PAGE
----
And a car that flies

  • Published
  • By Lt. Col. Jennifer Riggins
  • 97th Medical Support Squadron
Several years ago when my oldest niece started school, I used to tell her, "Have a great day! Learn a lot! Change the world.....and build me a car that flies."  I remember the first time I said this she gave me an odd look and said, "I can't change the world, I'm a kid."  When she considered the flying car request, I could tell from the look on her face that she was confused. As the world's greatest aunt, having a flying car would improve my access to her and her sister, but since she was not well versed in travel challenges, the intent behind the request was lost.  As both my nieces have grown and matured through the years, I still remind them to learn a lot and change the world, and as their understanding of the complexities of our world increases, I sense an interest in meeting that challenge.

Recently I have attended a couple of different training events and I found it interestingly ironic that the primary message I heard was a variation of my challenge to "change the world."  As I reflected on the points discussed during these training sessions, I couldn't help but wonder what our world would be like if those who have changed our world had not been strong enough to follow their passion, even against all odds. 

As Air Force leaders with long careers and many different experiences, we learn quickly that ideas and processes that have worked for years sometimes become questioned and challenged after using them over time. So inevitably we agree to try something new with the expectation that new isn't necessarily better.  What happens though when the new idea actually makes the old process more efficient than it was before?  What happens when leaders believe, trust and support those new ideas coming from our junior personnel?  Is it possible that with the right amount of direction and support, we begin to empower the next generation of leaders?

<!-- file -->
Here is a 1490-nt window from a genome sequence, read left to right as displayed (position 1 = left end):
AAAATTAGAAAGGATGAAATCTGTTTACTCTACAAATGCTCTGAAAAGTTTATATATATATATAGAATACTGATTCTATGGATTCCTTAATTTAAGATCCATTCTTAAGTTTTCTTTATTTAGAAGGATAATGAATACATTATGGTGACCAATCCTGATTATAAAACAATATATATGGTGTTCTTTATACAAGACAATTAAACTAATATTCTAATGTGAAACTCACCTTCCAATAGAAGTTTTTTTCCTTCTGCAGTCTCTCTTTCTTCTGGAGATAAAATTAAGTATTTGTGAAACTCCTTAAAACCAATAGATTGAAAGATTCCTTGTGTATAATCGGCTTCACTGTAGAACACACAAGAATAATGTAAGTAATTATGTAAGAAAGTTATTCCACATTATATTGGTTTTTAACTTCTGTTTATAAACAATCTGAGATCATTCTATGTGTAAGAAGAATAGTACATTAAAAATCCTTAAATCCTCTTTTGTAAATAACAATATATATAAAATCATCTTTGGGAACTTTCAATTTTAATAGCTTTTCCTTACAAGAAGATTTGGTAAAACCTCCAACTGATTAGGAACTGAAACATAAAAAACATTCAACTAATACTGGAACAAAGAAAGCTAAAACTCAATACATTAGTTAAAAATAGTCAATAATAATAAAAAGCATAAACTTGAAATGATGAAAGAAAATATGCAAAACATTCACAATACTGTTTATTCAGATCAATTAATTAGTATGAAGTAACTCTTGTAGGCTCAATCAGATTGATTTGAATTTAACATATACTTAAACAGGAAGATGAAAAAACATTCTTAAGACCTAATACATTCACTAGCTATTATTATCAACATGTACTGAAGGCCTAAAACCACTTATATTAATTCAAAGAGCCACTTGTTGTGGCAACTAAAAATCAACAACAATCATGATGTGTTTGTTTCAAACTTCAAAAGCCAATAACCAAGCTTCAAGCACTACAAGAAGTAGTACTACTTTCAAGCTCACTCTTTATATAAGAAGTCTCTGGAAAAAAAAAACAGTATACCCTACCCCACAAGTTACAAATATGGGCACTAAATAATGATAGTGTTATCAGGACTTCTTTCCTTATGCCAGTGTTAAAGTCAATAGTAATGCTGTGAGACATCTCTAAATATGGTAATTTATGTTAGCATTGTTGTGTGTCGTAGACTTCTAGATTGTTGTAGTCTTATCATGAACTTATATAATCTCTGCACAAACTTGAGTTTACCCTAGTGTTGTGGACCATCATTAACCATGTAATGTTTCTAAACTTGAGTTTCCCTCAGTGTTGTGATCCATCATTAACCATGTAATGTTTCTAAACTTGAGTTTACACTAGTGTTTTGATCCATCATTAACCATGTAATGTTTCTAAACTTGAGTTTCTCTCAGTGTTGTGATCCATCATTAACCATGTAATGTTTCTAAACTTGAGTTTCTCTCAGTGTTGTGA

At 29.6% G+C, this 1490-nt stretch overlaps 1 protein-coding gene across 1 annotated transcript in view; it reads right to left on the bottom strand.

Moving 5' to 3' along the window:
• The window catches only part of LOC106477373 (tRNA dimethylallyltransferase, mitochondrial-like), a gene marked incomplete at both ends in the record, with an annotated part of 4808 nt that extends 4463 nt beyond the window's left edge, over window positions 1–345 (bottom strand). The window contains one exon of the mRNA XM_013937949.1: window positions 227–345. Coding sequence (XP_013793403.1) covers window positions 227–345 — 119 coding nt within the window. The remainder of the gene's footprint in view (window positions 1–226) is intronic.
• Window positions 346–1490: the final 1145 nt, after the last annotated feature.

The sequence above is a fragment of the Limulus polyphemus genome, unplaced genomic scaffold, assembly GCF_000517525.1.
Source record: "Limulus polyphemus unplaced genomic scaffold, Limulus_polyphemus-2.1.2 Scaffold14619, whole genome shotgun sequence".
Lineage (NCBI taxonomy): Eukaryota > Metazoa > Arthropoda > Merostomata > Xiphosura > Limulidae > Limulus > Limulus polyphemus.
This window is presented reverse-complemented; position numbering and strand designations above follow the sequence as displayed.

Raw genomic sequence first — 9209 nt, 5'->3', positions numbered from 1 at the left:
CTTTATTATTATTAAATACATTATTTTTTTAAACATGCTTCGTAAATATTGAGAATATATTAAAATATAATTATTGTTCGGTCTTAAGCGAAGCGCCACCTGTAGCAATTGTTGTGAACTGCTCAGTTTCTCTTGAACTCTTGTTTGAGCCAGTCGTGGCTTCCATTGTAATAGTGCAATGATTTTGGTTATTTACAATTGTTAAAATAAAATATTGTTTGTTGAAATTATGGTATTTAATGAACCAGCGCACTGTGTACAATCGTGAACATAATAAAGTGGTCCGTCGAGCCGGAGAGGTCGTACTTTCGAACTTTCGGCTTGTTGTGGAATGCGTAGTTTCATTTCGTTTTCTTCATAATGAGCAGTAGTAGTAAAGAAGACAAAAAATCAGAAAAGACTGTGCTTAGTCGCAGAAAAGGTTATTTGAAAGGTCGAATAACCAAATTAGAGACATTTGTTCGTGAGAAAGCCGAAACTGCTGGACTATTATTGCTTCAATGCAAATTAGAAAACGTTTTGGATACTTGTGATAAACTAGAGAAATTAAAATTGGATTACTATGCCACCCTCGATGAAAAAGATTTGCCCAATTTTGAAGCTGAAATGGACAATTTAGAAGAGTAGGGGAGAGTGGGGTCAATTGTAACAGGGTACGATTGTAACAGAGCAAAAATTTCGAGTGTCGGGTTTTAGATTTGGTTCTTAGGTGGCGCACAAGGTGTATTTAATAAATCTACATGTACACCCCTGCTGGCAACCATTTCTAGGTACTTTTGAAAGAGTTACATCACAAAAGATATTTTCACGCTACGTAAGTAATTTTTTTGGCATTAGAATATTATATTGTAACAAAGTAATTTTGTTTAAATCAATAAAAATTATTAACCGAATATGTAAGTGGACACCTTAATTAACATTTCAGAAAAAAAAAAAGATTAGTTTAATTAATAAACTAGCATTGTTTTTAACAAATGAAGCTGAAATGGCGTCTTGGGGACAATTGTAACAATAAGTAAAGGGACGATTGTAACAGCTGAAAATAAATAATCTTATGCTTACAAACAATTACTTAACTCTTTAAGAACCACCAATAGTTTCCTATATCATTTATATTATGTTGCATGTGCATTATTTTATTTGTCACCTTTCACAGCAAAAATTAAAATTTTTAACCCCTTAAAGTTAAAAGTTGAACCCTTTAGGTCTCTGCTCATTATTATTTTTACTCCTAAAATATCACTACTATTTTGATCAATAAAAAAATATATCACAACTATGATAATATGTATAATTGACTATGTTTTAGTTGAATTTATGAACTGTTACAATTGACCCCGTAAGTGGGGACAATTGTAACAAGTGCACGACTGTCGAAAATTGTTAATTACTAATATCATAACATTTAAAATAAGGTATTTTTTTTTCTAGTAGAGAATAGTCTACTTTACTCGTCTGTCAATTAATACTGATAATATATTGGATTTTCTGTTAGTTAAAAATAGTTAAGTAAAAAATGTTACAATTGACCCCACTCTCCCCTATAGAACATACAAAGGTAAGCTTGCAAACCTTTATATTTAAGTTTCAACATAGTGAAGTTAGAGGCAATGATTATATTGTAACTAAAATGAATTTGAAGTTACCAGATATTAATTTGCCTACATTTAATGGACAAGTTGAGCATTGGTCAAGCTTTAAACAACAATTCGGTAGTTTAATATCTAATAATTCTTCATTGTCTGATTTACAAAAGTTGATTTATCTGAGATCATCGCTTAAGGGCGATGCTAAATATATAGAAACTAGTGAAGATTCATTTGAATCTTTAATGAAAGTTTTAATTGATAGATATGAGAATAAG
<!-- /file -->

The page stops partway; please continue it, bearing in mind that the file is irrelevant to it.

Within the Squadron that I command at the Altus Air Force Base Medical Clinic, I am very privileged to serve with and command a variety of young professionals from several different medical support career fields.  The qualities that I frequently see are passion, ambition and determination to meet all goals, whether mission, professional or personal.  Because we are not over-staffed with excess senior leaders or funds, to ensure that we continue to provide excellent healthcare to our beneficiaries I must embrace the creativity of these brilliant rising stars.

Today's Air Force is increasingly competitive and the days of operating "as we've always done" have almost faded into a distant memory.  We must trust the innovative ideas of our people.  We cannot afford to hold Airmen back as they suggest ideas to help us move forward to meet our mission with reduced resources.  Not only could the immediate outcome result in improved efficiency, but the long-term result could certainly include a world in which personal flying and other previously undreamed innovations become reality instead of fantasy.